Serving the GW Community since 1904

The GW Hatchet


The GW Hatchet

Serving the GW Community since 1904

The GW Hatchet

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Local business owner shows appreciation for veterans

When Froggy Bottom Pub owner Hien Bui was growing up in South Vietnam, American troops were risking their lives to fight the communists attempting to take over her country’s government.

Thirty-two years after the conflict’s conclusion, she is showing her gratitude toward Vietnam veterans at her Pennsylvania Avenue pub.

Two-hundred Vietnam veterans, family members and supporters packed the Froggy Bottom Pub Sunday night to end a weekend of events honoring both Veterans Day and the 25th anniversary of the dedication of the Vietnam Veterans Memorial wall.

“I just do it to show appreciation for Vietnam veterans,” said Bui, who is hosting the event for the seventh year. “We want to give them a thank you and show them gratitude.”

She added, “They are my heroes.”

Rich Sanders, president of VietNow, a Vietnam veterans organization, said they met Hien and her husband, Hoang Bui, in the District and the couple insisted on helping the VietNow organization host its Veterans Day fundraiser.

“We met them and became good friends,” Sanders said. “We were talking with them for a get together. There was no argument.”

The Froggy Bottom gathering has expanded from a small membership drive to a large VietNow function.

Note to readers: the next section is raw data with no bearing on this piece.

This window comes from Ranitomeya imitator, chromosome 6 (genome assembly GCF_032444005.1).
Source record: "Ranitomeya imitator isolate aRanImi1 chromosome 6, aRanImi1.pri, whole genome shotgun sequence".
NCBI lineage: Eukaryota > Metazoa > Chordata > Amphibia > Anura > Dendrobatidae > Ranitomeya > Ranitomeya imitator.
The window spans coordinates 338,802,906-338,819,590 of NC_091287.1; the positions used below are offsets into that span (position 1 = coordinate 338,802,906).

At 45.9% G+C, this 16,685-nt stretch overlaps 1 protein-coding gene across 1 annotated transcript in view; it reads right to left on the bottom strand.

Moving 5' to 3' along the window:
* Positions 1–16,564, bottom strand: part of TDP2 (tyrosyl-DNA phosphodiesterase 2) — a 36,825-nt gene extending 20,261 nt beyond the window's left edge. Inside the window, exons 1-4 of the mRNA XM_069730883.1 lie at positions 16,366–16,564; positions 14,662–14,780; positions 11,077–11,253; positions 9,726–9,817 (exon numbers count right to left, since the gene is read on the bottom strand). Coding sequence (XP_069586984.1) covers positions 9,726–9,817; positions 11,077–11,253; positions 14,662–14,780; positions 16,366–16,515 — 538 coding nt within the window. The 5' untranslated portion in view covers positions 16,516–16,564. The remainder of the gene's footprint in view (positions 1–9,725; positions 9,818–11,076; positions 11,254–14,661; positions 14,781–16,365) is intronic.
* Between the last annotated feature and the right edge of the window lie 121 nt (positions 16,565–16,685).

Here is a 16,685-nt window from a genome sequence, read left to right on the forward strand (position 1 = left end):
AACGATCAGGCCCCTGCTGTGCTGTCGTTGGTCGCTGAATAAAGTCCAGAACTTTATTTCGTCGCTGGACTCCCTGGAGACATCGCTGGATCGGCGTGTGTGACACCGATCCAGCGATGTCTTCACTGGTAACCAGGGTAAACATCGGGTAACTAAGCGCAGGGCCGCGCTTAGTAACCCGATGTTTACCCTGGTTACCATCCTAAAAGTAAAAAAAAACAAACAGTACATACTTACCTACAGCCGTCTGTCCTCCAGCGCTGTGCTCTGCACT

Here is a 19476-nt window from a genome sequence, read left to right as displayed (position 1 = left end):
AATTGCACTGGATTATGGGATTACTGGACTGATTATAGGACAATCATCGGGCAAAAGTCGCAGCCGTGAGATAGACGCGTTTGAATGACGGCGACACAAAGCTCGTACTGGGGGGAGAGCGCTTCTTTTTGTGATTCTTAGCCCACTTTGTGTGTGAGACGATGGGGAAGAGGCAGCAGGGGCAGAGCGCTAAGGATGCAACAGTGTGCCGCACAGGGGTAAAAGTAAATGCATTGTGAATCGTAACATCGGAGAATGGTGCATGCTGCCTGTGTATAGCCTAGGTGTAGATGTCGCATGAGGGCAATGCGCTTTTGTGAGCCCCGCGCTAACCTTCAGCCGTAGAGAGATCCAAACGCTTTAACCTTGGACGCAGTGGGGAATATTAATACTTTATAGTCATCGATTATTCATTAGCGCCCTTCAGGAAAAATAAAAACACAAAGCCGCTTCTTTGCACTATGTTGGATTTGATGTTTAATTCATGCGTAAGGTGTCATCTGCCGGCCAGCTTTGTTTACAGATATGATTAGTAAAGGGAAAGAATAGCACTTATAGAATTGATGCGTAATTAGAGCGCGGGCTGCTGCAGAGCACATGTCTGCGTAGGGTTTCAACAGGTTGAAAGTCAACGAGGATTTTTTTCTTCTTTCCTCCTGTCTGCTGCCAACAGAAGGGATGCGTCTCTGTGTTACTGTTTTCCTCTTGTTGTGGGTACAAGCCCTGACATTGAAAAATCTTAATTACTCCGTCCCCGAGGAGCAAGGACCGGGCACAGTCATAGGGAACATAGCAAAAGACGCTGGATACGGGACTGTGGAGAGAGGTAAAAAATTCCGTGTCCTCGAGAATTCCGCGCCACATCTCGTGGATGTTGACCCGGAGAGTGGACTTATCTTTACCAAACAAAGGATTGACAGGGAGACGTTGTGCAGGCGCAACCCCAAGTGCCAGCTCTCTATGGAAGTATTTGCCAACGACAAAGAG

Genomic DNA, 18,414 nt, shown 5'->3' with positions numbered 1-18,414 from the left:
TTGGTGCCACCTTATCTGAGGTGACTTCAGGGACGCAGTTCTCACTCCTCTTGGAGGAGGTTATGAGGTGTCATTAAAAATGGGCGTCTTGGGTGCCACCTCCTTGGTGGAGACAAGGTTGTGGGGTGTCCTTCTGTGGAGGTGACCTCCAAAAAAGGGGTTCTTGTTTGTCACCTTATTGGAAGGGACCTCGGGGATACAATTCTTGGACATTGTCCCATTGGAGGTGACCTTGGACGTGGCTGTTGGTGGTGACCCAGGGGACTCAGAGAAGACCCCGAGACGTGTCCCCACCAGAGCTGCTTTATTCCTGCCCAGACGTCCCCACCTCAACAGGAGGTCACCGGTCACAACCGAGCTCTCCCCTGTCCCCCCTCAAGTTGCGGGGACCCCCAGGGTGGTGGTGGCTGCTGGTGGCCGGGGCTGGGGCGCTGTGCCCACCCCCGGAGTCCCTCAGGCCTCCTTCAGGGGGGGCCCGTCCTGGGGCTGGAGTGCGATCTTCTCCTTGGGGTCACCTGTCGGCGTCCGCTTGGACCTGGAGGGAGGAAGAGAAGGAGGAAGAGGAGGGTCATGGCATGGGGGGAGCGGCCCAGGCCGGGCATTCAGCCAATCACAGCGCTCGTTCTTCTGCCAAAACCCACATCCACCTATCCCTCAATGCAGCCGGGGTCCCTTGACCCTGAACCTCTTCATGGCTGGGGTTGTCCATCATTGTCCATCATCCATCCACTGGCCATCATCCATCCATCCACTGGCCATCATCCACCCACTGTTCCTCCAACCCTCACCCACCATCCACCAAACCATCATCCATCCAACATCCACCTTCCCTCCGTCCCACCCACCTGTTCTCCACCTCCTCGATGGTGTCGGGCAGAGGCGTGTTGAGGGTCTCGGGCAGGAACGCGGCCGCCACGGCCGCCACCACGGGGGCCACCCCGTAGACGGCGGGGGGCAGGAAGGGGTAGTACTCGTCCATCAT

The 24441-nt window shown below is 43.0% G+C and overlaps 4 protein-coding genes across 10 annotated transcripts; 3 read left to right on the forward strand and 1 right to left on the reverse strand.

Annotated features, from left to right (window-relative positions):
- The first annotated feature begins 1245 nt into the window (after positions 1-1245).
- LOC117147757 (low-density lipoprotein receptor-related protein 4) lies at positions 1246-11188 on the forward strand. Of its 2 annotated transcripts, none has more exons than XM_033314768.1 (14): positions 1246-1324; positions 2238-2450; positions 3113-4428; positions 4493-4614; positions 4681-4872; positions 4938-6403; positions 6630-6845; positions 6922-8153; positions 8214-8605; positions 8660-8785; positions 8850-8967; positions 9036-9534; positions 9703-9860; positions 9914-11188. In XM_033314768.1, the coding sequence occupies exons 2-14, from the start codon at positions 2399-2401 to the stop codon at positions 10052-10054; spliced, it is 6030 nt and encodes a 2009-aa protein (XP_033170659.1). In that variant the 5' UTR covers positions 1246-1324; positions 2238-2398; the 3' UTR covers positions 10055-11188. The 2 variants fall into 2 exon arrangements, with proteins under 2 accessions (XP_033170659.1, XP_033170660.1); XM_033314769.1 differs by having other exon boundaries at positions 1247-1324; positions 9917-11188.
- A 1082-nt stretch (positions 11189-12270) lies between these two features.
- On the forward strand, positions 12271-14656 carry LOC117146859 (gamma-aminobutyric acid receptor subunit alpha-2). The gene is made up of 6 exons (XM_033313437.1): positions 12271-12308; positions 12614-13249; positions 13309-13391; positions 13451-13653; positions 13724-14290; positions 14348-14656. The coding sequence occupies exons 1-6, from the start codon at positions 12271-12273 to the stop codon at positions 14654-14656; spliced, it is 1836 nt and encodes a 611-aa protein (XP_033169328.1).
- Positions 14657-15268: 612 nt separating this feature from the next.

“It is a reunion,” Sanders said. “They look forward to it.”

Dan Jensen, an Army infantryman in Vietnam from 1969 to 1970, said the events such as the Froggy Bottom gathering allow the veterans to unabashedly talk about their experiences in Vietnam without fear of retribution.

“It is an ego trip.” Jensen said. “We are proud to be veterans. Events like this prop it up.”

John Keefe, who served in Vietnam between 1968 and 1969 as a first lieutenant in the Army, said Bui’s event is a healing experiences for the veterans.

He said he saw a woman at Froggy Bottom who was an Army nurse from the 312 Evacuation Hospital where he was treated for shrapnel injuries.

“She may have been my operating nurse in 1968,” Keefe said. “She was there the same time I was. I remember looking into her blue eyes and asking if I was okay.”

In addition to veterans, members of the American Gold Star Mothers and country singer-songwriter Paulette Carlson were present at the Pennsylvania Avenue pub.

Carlson, who performed earlier in the day for Veterans Day ceremonies, said it is important to remember and support the Vietnam veterans.

In 2005, Carlson recorded a song called “Thank You Vets,” which she said she wrote after her brother, a Vietnam veteran, was hospitalized for hepatitis C.

“This is a thank you they never received,” Carlson said. “Even though the war was unpopular, they stood up and fought. The war was hell and they stood up to fight.”

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